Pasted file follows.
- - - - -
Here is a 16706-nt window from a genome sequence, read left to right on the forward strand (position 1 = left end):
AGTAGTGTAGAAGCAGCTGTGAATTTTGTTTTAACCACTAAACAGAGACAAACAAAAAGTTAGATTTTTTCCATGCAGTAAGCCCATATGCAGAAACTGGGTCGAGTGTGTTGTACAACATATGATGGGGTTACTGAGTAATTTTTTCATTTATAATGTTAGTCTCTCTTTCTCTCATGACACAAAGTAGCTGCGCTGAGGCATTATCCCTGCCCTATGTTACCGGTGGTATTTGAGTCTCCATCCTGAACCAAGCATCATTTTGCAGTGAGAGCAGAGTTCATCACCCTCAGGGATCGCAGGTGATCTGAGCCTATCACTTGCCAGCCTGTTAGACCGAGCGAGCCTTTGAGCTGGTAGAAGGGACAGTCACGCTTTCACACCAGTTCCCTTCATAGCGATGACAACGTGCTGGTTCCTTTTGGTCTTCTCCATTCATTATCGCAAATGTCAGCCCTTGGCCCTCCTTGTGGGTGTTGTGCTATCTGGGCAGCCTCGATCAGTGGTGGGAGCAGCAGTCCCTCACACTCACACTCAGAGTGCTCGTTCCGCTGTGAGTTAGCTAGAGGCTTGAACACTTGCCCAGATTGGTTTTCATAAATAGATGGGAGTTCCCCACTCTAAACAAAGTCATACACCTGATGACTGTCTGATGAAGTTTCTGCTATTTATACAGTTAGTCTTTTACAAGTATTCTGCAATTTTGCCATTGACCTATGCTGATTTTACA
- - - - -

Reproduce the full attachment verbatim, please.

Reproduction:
Here is a 16706-nt window from a genome sequence, read left to right on the forward strand (position 1 = left end):
AGTAGTGTAGAAGCAGCTGTGAATTTTGTTTTAACCACTAAACAGAGACAAACAAAAAGTTAGATTTTTTCCATGCAGTAAGCCCATATGCAGAAACTGGGTCGAGTGTGTTGTACAACATATGATGGGGTTACTGAGTAATTTTTTCATTTATAATGTTAGTCTCTCTTTCTCTCATGACACAAAGTAGCTGCGCTGAGGCATTATCCCTGCCCTATGTTACCGGTGGTATTTGAGTCTCCATCCTGAACCAAGCATCATTTTGCAGTGAGAGCAGAGTTCATCACCCTCAGGGATCGCAGGTGATCTGAGCCTATCACTTGCCAGCCTGTTAGACCGAGCGAGCCTTTGAGCTGGTAGAAGGGACAGTCACGCTTTCACACCAGTTCCCTTCATAGCGATGACAACGTGCTGGTTCCTTTTGGTCTTCTCCATTCATTATCGCAAATGTCAGCCCTTGGCCCTCCTTGTGGGTGTTGTGCTATCTGGGCAGCCTCGATCAGTGGTGGGAGCAGCAGTCCCTCACACTCACACTCAGAGTGCTCGTTCCGCTGTGAGTTAGCTAGAGGCTTGAACACTTGCCCAGATTGGTTTTCATAAATAGATGGGAGTTCCCCACTCTAAACAAAGTCATACACCTGATGACTGTCTGATGAAGTTTCTGCTATTTATACAGTTAGTCTTTTACAAGTATTCTGCAATTTTGCCATTGACCTATGCTGATTTTACA